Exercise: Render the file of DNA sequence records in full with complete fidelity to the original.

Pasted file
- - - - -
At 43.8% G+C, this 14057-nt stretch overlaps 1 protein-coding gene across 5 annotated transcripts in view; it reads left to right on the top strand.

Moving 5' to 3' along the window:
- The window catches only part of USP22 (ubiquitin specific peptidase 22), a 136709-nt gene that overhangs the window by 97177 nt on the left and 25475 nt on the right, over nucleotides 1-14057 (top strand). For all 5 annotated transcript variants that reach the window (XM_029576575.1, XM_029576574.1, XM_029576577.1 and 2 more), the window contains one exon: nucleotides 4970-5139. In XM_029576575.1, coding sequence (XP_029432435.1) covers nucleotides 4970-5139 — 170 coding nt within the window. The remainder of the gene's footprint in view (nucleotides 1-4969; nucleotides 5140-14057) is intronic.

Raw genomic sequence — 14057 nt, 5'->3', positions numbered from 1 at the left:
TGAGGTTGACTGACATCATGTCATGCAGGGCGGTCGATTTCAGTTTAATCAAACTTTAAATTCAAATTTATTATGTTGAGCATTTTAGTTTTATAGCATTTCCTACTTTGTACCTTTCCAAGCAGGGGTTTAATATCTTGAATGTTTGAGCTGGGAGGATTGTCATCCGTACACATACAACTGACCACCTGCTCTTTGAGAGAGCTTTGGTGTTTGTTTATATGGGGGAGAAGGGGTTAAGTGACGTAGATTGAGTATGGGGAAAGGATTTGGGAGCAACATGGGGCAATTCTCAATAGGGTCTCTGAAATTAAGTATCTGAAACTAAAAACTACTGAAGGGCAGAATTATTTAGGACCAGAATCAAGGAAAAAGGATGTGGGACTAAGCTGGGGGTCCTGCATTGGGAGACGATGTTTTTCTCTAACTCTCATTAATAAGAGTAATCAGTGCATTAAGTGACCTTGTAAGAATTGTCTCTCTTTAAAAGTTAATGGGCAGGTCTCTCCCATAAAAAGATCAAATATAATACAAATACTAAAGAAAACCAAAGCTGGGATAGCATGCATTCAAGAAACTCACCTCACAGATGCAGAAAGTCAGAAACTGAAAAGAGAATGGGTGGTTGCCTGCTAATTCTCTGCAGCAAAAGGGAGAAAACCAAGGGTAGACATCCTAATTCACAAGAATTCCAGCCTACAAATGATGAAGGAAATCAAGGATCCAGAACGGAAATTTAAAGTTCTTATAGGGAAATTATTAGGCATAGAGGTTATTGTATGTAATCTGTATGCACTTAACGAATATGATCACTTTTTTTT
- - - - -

At 43.8% G+C, this 14057-nt stretch overlaps 1 protein-coding gene across 5 annotated transcripts in view; it reads left to right on the top strand.

Moving 5' to 3' along the window:
- The window catches only part of USP22 (ubiquitin specific peptidase 22), a 136709-nt gene that overhangs the window by 97177 nt on the left and 25475 nt on the right, over nucleotides 1-14057 (top strand). For all 5 annotated transcript variants that reach the window (XM_029576575.1, XM_029576574.1, XM_029576577.1 and 2 more), the window contains one exon: nucleotides 4970-5139. In XM_029576575.1, coding sequence (XP_029432435.1) covers nucleotides 4970-5139 — 170 coding nt within the window. The remainder of the gene's footprint in view (nucleotides 1-4969; nucleotides 5140-14057) is intronic.

Raw genomic sequence — 14057 nt, 5'->3', positions numbered from 1 at the left:
TGAGGTTGACTGACATCATGTCATGCAGGGCGGTCGATTTCAGTTTAATCAAACTTTAAATTCAAATTTATTATGTTGAGCATTTTAGTTTTATAGCATTTCCTACTTTGTACCTTTCCAAGCAGGGGTTTAATATCTTGAATGTTTGAGCTGGGAGGATTGTCATCCGTACACATACAACTGACCACCTGCTCTTTGAGAGAGCTTTGGTGTTTGTTTATATGGGGGAGAAGGGGTTAAGTGACGTAGATTGAGTATGGGGAAAGGATTTGGGAGCAACATGGGGCAATTCTCAATAGGGTCTCTGAAATTAAGTATCTGAAACTAAAAACTACTGAAGGGCAGAATTATTTAGGACCAGAATCAAGGAAAAAGGATGTGGGACTAAGCTGGGGGTCCTGCATTGGGAGACGATGTTTTTCTCTAACTCTCATTAATAAGAGTAATCAGTGCATTAAGTGACCTTGTAAGAATTGTCTCTCTTTAAAAGTTAATGGGCAGGTCTCTCCCATAAAAAGATCAAATATAATACAAATACTAAAGAAAACCAAAGCTGGGATAGCATGCATTCAAGAAACTCACCTCACAGATGCAGAAAGTCAGAAACTGAAAAGAGAATGGGTGGTTGCCTGCTAATTCTCTGCAGCAAAAGGGAGAAAACCAAGGGTAGACATCCTAATTCACAAGAATTCCAGCCTACAAATGATGAAGGAAATCAAGGATCCAGAACGGAAATTTAAAGTTCTTATAGGGAAATTATTAGGCATAGAGGTTATTGTATGTAATCTGTATGCACTTAACGAATATGATCACTTTTTTTT